Although on this small point, I may have to disagree with Ms. Emily.  I think that sometimes it is better for a gift recipient to sit down immediately, with whatever is available (as long as it is a page free of stains, rips, etc) and write an heartfelt thank you.  Sometimes it's even better to have one's children draw pictures or write thank you's, especially to family members. Of course, this wouldn't do if you're thanking a prospective employer for an interview - and you happen to write it on a napkin from McDonalds because that's all you had.  One should always judge the situation.  A thank you doesn't always  have to be on the most pristine stationary or delicate note cards to be authentic, and sometimes waiting to go and buy said stationary or note cards means the thank you will never get written.

Finally, leave your card-reciever on a kindly note. 

Signing your note can be tricky sometimes.  In this increasingly non-personal digital age, the close of a letter isn't given much thought beyond a "see ya later".  But in reality these few little words at the end of your letter can be used to communicate love and fondness.  For intimate family and friends you can always sign with affectionate words such as "Devotedly" or "Affectionately yours" or "With much love and affection".  "Gratefully" is good for an acquaintance (especially those who attend events like your wedding or baby shower).  And "Sincerely" or "With kindest regards" works well for just about everyone else.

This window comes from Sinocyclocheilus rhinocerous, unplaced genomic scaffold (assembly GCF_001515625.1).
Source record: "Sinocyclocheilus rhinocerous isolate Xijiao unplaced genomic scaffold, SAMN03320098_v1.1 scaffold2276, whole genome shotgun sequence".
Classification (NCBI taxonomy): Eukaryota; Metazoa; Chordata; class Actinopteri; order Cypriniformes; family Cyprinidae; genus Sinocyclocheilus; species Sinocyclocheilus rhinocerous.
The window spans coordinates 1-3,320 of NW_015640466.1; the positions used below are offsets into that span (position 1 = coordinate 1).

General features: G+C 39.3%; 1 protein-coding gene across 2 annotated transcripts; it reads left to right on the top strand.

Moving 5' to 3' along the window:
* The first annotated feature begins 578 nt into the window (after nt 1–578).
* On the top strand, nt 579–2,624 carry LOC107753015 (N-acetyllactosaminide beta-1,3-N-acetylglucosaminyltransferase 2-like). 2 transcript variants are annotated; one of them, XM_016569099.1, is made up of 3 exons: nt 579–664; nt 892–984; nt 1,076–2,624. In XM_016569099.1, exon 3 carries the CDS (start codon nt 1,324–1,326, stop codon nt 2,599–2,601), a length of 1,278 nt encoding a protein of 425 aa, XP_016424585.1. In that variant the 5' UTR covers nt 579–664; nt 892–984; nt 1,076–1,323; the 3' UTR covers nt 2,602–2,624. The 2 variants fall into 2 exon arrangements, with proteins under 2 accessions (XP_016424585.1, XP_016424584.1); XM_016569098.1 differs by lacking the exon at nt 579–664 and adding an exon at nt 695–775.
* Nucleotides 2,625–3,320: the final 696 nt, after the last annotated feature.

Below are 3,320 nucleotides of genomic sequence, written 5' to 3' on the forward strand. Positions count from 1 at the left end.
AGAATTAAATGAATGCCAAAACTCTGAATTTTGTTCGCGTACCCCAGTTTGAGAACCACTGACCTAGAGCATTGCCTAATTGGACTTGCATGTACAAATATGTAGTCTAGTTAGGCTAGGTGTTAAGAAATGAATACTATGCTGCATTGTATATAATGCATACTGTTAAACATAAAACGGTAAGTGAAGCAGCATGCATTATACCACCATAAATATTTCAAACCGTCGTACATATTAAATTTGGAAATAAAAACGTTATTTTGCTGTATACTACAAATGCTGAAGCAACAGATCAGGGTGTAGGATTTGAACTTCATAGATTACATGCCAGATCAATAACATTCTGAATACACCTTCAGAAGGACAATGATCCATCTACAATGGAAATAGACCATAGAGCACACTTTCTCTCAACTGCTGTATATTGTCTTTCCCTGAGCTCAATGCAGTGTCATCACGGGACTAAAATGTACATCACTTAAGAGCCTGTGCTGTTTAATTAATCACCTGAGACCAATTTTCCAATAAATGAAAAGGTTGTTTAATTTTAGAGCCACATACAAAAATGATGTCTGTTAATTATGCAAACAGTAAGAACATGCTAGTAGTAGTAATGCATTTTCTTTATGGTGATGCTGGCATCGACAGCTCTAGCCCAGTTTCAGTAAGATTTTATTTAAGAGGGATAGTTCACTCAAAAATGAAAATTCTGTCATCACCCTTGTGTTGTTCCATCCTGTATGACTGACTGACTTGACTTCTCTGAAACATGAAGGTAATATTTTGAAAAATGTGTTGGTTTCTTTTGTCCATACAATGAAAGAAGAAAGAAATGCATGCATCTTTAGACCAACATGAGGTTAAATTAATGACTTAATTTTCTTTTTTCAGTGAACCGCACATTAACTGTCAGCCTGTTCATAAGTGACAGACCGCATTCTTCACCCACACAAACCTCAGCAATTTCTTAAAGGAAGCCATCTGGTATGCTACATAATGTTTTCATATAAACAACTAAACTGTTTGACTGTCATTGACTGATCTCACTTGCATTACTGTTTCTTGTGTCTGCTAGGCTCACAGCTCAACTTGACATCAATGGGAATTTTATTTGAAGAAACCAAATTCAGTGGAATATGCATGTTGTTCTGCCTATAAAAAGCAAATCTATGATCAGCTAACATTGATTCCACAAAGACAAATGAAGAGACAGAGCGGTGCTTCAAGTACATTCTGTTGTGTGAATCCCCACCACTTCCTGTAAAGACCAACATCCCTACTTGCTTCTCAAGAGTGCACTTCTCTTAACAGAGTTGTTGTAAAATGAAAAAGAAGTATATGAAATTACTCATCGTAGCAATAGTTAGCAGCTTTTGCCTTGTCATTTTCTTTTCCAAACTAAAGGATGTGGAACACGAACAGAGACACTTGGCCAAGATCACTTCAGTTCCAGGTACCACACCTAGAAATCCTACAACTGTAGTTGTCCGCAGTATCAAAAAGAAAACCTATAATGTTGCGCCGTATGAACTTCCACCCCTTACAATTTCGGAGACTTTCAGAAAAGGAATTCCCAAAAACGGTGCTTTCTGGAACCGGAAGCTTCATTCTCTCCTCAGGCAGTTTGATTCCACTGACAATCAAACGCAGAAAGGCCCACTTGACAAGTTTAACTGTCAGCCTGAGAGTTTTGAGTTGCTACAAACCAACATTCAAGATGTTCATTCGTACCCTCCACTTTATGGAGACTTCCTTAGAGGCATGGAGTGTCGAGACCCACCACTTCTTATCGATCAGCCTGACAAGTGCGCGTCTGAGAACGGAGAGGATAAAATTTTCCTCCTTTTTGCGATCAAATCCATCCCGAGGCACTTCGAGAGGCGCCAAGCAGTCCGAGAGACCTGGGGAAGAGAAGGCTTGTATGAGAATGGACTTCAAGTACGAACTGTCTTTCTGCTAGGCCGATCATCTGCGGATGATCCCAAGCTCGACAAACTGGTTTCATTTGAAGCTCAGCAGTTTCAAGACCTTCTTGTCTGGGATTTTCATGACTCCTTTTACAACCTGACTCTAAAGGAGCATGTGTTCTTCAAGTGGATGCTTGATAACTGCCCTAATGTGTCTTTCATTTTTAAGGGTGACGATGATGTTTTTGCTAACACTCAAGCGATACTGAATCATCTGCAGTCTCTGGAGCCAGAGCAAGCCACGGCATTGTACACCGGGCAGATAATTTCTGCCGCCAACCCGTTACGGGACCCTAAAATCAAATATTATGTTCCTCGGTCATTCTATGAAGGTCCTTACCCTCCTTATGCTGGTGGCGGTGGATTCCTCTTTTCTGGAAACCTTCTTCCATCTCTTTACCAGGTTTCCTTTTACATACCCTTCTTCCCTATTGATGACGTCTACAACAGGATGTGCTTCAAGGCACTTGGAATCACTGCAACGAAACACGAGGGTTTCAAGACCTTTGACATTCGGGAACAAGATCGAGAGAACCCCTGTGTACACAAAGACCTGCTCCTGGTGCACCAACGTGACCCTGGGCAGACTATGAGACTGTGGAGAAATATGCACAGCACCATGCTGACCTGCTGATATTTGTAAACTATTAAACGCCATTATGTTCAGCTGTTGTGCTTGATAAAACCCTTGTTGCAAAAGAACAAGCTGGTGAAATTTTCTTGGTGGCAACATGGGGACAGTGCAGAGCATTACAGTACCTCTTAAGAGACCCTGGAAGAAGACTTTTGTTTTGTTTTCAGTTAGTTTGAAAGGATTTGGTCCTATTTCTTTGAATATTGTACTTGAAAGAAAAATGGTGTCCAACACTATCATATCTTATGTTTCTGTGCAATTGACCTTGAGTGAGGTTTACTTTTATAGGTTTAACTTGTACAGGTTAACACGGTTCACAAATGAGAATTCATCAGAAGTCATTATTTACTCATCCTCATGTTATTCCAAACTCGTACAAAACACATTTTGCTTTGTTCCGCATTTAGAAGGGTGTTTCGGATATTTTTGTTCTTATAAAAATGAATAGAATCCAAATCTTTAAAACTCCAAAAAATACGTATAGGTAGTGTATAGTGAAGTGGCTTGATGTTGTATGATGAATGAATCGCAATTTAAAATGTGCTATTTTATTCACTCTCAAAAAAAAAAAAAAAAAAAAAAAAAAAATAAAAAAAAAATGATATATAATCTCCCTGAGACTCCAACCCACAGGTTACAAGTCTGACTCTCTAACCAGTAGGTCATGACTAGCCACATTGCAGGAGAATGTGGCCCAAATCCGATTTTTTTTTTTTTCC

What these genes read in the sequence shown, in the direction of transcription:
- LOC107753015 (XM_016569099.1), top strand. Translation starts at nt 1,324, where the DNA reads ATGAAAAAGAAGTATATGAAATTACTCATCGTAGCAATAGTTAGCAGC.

Photo Credit

A few polished examples from Emily Post:

Dear Mrs. Gilding,
It was more than sweet of you and Mr. Gilding to send us such a lovely clock.  Thank you very, very much.  Looking forward to seeing you on the tenth.
Thank you again and with love from us both,

Dear Mrs. Kindly,
I can't tell you how sweet I think it of you to send us such a lovely present, and Jim and I both hope that when we are in our own home you will see them often at our table.
Thanking you many times for your thought of us,
Very sincerely,
Mary Smith

Dear Mrs. Chatterton,
The mirror you sent us is going over our drawing-room mantel just as soon as we can hang it up!  It is exactly what we most needed and both thank you ever so much.
Please come in soon to see how becoming it will be to the room.
Yours affectionately,
Mary Smith Smartlington

Dear Susan,
With all you have on your heart just now, it was so sweet and thoughtful of you to go out and buy me a present, and such a beautiful one!  I love it - and your thought of me in sending it - and I thank you more than I can tell you.

My Dear Mrs. Upstart,
Thank you for the very handsome candlesticks you sent us.  They were a great surprise, and it was more than kind of you to think of us.
Very sincerely,
Mary Smith

"Keep your eyes open to mercies.  The man who forgets to be thankful has fallen asleep in life." ~Robert Louis Stevenson


  1. Nice post. Well said. Keep it simple. I think people think they need to write an elaborate tract.

  2. There are number of ways to say thanks to our love ones. It‘s not like every time we should gift something big or expensive. What matter is how expressive we are? I was searching something over the internet and saw plascards where beautiful collections of plastic and custom cards are available at reasonable rates. So, I ordered one gift card holder and custom card for my parents as a small token just to thanks them for being there with me always.